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tdpalms
tdpalms asks:
Q:

consequences to give 8 yr old when violent

In Topics: Discipline and behavior challenges
> 60 days ago

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Expert

Boys Town National Hotline
Jan 30, 2010
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What the Expert Says:

Thank you for writing to www.education.com with your question regarding discipline. When working to help a young child develop appropriate behavior, you should attempt to link the consequence to the inappropriate behavior that has occurred. For instance, if a child has not followed your direction to turn off the television and come to the dinner table, his consequence could easily be a loss of television time later that day or the next. If a child stays up past his bed time it would be best to have him go to bed earlier the next night.

You don't mention the type of violence that has occurred. When a child engages in destructive behavior such as destroying his room or throwing toys, having him pick up the room or another room would be an appropriate consequence. If the child has been physically aggressive towards another person an appropriate consequences would be for the child to apologize and to perform some extra tasks for the person they have wronged.

In addition to a consequence it is very important that you set aside time to teach the appropriate behavioral alternative. Role plays or practices are a wonderful way to make sure that your child has an appropriate understanding of your expectations for his behavior and a great way to experience success. For example, if your child has been rough or destructive with material goods have him practice holding things gently or storing away his toys carefully. Explain in short clear steps how you would like for him handle the items and then ask him to demonstrate back to you what you have described.  If during the practice session he is behaving according to the steps you indicated be sure to praise him as he is completing the practice. Praise will increase the chances that the child will behave the appropriate way the next time. Additional alternative to aggressive behaviors your could practice could include giving a compliment, asking to play with a toy rather than just grabbing it, talking in a quiet voice, walking slowly rather than running, listening, etc.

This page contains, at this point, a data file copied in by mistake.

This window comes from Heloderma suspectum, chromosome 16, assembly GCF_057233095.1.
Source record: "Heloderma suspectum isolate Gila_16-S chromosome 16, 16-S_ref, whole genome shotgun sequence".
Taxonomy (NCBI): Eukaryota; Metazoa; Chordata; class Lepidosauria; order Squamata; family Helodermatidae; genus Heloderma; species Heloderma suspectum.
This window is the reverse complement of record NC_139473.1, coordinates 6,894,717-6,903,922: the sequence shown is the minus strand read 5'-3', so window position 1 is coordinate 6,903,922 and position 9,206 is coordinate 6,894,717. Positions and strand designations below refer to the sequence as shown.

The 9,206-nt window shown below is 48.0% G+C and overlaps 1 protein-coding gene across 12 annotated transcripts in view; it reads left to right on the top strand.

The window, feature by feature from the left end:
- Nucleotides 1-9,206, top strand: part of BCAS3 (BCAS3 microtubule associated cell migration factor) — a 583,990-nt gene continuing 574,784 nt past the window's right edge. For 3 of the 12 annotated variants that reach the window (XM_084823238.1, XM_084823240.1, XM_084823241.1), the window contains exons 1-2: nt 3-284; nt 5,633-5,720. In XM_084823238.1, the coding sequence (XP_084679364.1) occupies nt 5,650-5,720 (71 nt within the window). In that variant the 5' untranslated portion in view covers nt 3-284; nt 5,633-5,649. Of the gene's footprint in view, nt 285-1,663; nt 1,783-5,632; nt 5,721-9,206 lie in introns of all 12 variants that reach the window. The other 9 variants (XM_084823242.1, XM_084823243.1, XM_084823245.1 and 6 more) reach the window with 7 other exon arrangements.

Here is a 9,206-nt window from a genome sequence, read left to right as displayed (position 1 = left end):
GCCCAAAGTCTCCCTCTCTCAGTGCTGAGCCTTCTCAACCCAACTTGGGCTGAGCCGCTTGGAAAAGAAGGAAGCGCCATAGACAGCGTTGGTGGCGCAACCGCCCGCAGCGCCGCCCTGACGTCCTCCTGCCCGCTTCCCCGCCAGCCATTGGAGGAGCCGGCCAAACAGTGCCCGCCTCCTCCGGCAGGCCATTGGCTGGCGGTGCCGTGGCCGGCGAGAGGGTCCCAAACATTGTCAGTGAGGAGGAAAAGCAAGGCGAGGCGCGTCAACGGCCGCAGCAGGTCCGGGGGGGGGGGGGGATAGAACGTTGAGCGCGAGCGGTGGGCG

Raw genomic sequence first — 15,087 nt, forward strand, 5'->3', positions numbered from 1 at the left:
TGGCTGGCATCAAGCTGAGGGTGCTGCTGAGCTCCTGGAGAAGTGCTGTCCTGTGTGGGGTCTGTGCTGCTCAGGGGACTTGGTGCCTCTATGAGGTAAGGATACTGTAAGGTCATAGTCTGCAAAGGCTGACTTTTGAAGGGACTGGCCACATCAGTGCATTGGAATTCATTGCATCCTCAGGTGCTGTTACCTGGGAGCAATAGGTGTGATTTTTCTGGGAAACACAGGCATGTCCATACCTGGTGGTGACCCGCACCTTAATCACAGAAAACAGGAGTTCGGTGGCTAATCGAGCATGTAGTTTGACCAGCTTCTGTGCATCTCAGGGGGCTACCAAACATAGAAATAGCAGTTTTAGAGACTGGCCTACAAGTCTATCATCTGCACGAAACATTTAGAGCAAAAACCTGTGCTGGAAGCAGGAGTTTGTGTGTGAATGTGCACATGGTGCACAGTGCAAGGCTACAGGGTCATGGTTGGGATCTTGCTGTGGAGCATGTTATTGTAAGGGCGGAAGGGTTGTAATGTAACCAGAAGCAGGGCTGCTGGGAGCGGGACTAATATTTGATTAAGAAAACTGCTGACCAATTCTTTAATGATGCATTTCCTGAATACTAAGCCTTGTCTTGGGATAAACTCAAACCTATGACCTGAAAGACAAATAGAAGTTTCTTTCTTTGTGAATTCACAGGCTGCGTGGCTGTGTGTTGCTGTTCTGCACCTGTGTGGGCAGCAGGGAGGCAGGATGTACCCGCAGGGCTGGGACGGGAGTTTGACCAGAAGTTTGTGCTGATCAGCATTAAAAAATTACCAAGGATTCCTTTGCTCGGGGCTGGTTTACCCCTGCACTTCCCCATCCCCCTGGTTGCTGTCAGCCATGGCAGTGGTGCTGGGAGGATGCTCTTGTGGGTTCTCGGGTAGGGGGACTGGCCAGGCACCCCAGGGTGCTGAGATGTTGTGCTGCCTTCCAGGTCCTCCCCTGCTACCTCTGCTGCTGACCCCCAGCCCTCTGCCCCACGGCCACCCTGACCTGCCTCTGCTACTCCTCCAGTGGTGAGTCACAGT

Hopefully, this answer has given you some food for thought.  If you have additional questions about appropriate consequences, please don't hesitate to contact a trained parenting counselor at the Boys Town National Hotline at 1-800-448-3000, 24 hours a day, 7 days a week.
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Additional Answers (1)

Dr.Monika
Dr.Monika , Child Professional writes:
All children are unruly from time to time.  However, violence should never be acceptable and occasionally is an indicator of an underlying health problem.

Children need to know what is expected of them, and what are the  limits.  Most children do not want to get into trouble, so as long as they know their boundaries their behaviors should be "within normal limits."

Please read this article on healthy discipline:
http://www.pluggedinparents.com/index.php?option=com_content&task=view&id=172&Itemid=0

If your child's violence is directed towards self, other children, or animals, or he or she consistently destroys property, you should talk with your child's health care provider ASAP.
> 60 days ago

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